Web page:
My mother and I moved back to Va Beach when I was going into second grade and I did not know how to ride a bike. In first grade I used to walk the two blocks to school I was in, but now I wanted to ride. It was not any particular icon that made me want to do it besides seeing other kids in my neighborhood riding. However, my mother’s best friend’s husband, a successful local attorney was way into road racing. He was probably the equivalent of an Elite/Cat 1 racer by today’s designations and when we would be at their house he’d come in from his after work rides in his gear that I thought looked weird, but was still fascinating to my 6-7 yro mind. His bike as I was told many years later was a custom he had gone to Italy to have made for him. My mom hard very little money and without asking her they purchased a Schwinn StingRay for me in purple and then Aunt Gail as I called her taught me how to ride on their street in W Ghent, Norfolk. I rode everywhere on everything from then on. My only “lull” was probably late in high school and through my first couple years in college. I was obsessed with skateboarding and music at that point. Cycling remained on the back burner until ’87 when I got my first mountain bike (a pale blue Rockhopper with pink decals) and began riding with my roommate who was a messenger in DC. I put slicks on it for riding around town and then put the Farmer Johns back on to poach the assorted parks on the weekends. I haven’t stopped since.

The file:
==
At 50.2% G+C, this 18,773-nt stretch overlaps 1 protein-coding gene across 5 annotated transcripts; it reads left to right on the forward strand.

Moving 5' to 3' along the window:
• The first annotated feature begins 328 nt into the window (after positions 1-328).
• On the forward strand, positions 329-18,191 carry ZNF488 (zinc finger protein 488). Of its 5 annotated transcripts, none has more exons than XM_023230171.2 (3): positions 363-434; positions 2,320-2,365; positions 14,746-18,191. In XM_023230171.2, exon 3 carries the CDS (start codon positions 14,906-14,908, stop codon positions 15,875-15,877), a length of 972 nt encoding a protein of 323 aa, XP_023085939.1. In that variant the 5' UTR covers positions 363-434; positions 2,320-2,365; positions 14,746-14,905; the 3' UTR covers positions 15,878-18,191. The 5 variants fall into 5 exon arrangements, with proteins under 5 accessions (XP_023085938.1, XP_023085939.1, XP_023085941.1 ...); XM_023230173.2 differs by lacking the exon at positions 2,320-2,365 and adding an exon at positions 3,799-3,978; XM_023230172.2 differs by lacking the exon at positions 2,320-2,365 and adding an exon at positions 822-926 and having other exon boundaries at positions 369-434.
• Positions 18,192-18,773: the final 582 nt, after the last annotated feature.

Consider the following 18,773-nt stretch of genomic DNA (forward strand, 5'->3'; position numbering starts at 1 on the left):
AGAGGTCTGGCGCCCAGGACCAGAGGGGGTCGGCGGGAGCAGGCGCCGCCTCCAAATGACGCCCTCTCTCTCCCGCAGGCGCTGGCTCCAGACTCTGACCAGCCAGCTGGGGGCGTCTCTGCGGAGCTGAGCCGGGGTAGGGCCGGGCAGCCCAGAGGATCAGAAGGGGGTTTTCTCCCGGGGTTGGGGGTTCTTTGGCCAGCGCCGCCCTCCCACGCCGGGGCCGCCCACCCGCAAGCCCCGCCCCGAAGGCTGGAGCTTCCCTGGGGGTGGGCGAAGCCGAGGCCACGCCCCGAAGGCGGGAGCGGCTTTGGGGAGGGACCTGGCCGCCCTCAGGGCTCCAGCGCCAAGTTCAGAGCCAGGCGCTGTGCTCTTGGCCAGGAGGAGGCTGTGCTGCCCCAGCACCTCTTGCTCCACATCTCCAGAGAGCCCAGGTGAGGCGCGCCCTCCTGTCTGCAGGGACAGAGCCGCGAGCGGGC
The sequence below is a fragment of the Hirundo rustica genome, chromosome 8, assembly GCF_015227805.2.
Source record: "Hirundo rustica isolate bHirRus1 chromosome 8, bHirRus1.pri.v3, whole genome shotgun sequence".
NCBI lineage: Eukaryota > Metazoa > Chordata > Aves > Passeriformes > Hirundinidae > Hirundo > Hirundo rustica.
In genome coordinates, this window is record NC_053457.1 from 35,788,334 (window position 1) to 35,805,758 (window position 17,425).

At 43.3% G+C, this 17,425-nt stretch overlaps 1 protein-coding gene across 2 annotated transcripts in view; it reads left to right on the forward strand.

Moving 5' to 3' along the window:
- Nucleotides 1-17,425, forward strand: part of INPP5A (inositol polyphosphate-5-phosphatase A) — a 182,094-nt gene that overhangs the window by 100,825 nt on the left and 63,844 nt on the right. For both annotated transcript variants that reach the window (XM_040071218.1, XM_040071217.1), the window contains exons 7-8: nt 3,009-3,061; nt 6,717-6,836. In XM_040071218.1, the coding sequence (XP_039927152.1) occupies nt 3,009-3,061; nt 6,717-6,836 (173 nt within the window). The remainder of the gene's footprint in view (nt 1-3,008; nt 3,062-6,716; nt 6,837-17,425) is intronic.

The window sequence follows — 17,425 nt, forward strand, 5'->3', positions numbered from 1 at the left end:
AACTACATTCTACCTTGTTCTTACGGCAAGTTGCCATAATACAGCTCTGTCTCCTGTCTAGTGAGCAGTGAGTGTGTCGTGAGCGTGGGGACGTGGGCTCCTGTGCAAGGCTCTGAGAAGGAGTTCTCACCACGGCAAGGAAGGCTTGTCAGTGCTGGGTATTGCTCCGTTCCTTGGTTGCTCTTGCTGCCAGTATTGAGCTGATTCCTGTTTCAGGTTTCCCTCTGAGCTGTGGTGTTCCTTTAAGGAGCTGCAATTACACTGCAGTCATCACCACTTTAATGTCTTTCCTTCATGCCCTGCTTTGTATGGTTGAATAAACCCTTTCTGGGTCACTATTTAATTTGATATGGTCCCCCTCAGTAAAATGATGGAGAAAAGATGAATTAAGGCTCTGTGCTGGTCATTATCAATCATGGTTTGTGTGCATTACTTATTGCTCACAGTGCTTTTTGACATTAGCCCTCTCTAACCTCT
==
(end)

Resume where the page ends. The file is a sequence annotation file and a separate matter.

My brother and I would tell our mom we were going to the community pool, and we’d dump our trunks-rolled-up-in-a-towel in some bushes and head out on adventures on our bikes. We’d ride what seemed like dozens of miles from home (it was only three or four) and go to the zoo or out to the Kiddyland Amusement Park or the miniature golf place where the guy who owned it would always let us play a couple of rounds for free. We didn’t need much money, just a few bucks we scrounged up.
Being raised Catholic meant going to church with my parents on Sundays until I got to fifth grade or so when I would tell them I was going to a later mass and I’d just take off on my bike. I had no idea where I was going. I would just ride, sometimes getting lost and having to stop and ask directions back to my neighborhood.
Didn’t ride much in college. But after college I was playing hockey three nights a week. I used to Rollerblade 10 miles one way to my office every day. A friend said we should ride to work. It was faster and less work than blading on windy days. So I bought a cheap flat bar bike and started riding every day. Have never stopped since then.
I rode until I got my license. It was transportation and fun. After that, I discovered Greg LeMond (the year team orders gave Hinault his fifth) and started riding again, if sporadically. In grad school, I bought a bike (Schwinn with foam on the bars) a friend said he saw cheap at a garage sale and started riding for fitness and to kill the boredom. When that bike got wrecked (a car pulled out in front of me and I shortened the wheelbase considerably) I finished grad school. Got a job and bought a new Schwinn (1989) and have never looked back.